A Nationwide Analysis of Corps of Engineers Reservoir Operations: Federalism in a Federal Agency

A Nationwide Analysis of Corps of Engineers Reservoir Operations: Federalism in a Federal Agency


Presenter:  Martin Doyle, Duke University Nicholas School for the Environment, Durham, North Carolina

April 20, 2018 - 11:00am to 12:00pm


The U.S. Army Corps of Engineers operates reservoirs across the United States that provide fundamental services, including water supply, hydropower, and flood control. Most of the reservoirs were constructed prior to 1980, and many have experienced changes in environmental conditions, such as climate and sediment yield, and societal conditions, such as water and energy demand. These changes may challenge the potential for reservoirs to meet their operational targets and management goals. To identify the frequency and magnitude of departures from operational targets, we collected and analyzed reservoir targets and historic daily reservoir data for 233 reservoirs. We found that 56% of reservoirs consistently met operating targets while the remainder experienced frequent and significant departures from their operational targets. Importantly, Corps districts operate quite differently from each other, with some operating reservoirs consistently with management targets and others deviating consistently from targets. This work provides a framework to identify reservoir performance in relation to management goals, a necessary step for moving toward adaptive management under changing climate and societal conditions.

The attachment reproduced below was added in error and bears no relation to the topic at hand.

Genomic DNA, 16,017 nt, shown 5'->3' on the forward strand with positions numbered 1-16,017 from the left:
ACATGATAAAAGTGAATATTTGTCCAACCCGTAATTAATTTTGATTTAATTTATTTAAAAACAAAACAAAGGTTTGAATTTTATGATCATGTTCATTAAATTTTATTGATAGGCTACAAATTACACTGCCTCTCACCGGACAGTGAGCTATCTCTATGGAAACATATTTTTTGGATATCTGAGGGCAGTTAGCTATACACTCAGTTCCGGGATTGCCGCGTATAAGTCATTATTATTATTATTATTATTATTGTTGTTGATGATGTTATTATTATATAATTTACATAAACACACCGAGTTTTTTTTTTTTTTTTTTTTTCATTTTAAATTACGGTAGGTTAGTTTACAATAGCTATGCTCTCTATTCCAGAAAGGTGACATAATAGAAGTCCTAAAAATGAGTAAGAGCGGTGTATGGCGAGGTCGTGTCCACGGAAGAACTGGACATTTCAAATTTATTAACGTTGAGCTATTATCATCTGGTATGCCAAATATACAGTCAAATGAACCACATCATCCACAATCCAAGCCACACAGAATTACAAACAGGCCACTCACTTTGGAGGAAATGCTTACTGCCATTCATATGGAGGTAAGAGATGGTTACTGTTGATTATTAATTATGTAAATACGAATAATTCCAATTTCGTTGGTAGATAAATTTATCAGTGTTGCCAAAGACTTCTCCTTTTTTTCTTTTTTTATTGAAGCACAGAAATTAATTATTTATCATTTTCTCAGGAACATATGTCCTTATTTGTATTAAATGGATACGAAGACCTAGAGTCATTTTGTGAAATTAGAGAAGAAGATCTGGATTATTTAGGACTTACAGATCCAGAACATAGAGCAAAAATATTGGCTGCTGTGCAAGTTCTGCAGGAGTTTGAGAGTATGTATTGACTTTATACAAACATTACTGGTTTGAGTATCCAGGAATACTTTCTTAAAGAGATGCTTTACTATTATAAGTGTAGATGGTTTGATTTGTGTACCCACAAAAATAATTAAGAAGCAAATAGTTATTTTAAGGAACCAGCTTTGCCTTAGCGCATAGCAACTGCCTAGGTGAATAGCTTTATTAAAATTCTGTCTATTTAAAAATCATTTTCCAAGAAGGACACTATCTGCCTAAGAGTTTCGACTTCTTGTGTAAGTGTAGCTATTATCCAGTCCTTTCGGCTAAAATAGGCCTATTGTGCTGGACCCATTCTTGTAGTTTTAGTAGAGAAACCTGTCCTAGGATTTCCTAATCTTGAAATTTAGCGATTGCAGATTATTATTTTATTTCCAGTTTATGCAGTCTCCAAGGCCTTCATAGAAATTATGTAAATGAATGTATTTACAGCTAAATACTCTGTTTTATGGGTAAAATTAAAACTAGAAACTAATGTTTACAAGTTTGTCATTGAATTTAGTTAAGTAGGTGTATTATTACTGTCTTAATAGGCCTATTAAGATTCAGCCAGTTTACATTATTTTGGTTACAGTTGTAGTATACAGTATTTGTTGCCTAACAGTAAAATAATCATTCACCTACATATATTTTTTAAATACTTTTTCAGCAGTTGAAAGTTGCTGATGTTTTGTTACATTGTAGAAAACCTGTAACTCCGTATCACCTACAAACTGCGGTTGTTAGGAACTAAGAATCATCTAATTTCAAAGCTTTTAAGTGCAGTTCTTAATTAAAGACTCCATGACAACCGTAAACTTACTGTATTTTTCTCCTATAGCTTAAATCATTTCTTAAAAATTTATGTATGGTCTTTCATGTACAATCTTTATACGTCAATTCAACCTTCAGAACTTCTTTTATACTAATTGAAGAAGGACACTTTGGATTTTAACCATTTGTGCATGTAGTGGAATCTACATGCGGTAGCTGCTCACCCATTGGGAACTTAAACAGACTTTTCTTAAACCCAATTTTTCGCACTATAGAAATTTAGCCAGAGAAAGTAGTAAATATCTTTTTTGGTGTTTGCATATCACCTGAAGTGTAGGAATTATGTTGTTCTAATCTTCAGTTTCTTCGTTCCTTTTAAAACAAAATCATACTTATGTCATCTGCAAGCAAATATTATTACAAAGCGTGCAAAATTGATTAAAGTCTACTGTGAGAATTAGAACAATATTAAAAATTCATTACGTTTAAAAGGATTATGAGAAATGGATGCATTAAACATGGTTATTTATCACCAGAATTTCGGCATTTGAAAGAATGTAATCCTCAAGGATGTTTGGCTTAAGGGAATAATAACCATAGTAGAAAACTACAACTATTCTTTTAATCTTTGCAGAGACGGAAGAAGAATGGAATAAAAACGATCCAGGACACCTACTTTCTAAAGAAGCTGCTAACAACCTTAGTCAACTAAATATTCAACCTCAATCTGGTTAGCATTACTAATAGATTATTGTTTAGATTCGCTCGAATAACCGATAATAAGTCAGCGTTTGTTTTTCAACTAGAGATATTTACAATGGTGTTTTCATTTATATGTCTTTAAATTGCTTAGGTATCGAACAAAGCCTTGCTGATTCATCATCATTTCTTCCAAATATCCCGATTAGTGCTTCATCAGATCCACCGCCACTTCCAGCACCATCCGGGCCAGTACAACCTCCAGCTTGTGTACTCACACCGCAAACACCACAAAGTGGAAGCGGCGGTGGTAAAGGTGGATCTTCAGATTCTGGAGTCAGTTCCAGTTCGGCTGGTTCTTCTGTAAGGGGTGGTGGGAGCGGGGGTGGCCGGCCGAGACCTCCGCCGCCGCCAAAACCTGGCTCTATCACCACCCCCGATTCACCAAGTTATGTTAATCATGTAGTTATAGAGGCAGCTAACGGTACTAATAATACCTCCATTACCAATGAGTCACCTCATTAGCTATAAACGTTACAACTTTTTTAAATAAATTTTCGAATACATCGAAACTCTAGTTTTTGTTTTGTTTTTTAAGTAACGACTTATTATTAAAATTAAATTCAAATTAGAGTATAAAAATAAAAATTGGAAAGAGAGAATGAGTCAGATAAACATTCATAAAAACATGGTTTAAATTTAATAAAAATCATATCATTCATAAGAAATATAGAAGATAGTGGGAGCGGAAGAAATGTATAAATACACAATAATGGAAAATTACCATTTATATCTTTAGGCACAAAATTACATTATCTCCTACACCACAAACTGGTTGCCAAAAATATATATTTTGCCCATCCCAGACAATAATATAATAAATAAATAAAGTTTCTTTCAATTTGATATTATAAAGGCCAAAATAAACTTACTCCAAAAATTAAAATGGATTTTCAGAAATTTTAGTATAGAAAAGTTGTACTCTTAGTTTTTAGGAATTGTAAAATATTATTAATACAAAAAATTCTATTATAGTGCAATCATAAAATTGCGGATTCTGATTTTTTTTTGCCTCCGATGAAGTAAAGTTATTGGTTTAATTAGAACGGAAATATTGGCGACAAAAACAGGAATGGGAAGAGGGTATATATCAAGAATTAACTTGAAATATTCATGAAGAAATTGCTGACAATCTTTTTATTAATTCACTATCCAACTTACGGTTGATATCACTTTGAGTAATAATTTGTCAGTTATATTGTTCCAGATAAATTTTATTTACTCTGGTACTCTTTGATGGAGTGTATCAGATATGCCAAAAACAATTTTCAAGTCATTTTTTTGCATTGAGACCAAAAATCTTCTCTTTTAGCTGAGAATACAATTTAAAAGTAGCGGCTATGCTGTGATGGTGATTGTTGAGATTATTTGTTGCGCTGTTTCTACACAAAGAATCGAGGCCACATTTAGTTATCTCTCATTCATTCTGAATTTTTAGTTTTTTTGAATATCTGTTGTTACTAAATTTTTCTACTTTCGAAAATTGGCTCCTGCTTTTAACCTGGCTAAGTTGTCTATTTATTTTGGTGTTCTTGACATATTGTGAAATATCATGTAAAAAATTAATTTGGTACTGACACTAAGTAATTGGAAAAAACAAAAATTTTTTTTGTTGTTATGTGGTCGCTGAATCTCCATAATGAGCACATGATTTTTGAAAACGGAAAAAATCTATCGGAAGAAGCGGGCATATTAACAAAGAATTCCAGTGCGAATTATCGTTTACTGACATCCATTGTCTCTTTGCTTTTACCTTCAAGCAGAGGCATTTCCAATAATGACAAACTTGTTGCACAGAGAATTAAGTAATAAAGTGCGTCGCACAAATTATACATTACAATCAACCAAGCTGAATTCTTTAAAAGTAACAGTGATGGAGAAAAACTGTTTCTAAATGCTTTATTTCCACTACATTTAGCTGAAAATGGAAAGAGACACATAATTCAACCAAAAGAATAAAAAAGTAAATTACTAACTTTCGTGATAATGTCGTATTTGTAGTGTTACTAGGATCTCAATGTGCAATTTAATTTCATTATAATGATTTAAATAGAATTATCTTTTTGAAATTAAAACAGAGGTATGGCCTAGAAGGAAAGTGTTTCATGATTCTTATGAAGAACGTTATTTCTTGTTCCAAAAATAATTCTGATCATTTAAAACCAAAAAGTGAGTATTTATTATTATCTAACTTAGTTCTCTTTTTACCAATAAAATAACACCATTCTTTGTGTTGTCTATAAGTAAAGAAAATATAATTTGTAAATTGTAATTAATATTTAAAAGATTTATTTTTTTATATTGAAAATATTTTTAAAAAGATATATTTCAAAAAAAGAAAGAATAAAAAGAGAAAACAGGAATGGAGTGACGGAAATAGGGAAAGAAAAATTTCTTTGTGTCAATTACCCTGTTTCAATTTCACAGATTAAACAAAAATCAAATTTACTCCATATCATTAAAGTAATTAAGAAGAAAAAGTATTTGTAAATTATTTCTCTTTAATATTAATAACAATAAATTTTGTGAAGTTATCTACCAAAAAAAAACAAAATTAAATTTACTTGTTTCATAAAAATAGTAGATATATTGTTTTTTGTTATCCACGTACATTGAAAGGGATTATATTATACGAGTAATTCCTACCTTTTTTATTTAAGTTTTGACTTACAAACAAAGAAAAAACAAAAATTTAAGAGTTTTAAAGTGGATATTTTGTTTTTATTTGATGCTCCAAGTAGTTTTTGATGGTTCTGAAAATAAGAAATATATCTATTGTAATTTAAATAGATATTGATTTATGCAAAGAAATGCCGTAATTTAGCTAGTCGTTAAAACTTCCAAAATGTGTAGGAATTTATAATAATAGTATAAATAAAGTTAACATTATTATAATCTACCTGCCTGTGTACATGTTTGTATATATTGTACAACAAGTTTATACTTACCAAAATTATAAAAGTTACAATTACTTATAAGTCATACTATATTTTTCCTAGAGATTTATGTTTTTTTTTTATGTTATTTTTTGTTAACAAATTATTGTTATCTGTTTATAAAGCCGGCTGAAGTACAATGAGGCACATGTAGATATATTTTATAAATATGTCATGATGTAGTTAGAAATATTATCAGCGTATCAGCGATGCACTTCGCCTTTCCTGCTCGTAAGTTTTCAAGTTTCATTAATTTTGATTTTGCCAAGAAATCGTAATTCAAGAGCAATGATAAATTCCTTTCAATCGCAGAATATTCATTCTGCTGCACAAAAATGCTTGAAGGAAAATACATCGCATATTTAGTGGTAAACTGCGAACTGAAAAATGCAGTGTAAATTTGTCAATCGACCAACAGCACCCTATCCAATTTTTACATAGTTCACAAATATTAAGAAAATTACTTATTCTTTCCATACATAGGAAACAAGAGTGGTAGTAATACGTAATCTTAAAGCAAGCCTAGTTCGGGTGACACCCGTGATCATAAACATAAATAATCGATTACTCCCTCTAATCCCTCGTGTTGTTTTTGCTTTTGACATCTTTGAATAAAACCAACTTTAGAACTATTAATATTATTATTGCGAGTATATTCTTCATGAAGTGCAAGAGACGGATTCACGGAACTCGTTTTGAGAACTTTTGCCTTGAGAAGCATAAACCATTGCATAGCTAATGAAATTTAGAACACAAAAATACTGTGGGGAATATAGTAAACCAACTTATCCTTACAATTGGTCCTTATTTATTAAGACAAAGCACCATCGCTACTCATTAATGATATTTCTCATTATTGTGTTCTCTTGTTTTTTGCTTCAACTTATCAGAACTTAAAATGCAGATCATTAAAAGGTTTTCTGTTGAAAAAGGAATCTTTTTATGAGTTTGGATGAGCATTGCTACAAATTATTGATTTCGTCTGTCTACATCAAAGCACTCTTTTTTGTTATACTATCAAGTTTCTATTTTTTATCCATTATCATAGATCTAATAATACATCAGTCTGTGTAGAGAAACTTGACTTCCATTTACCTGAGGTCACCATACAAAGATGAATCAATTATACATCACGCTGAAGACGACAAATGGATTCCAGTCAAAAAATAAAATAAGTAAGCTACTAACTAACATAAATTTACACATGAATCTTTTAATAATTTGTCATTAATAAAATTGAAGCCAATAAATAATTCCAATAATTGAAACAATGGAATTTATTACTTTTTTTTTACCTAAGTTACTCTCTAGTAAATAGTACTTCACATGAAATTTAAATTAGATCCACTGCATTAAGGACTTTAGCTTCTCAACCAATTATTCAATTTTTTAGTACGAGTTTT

About the Speaker: 

Martin Doyle is director of the Water Policy Program at the Nicholas Institute for Environmental Policy Solutions and a professor of river science and policy at Duke University‚Äôs Nicholas School of the Environment. His research is at the interface of science, economics and policy of river management and restoration. His background is in hydraulics and sediment transport in rivers, but he also works on river infrastructure, including decommissioning dams and levees, as well as research on financing rehabilitation of aging hydropower dams and the impacts of infrastructure on river ecosystems across the United States.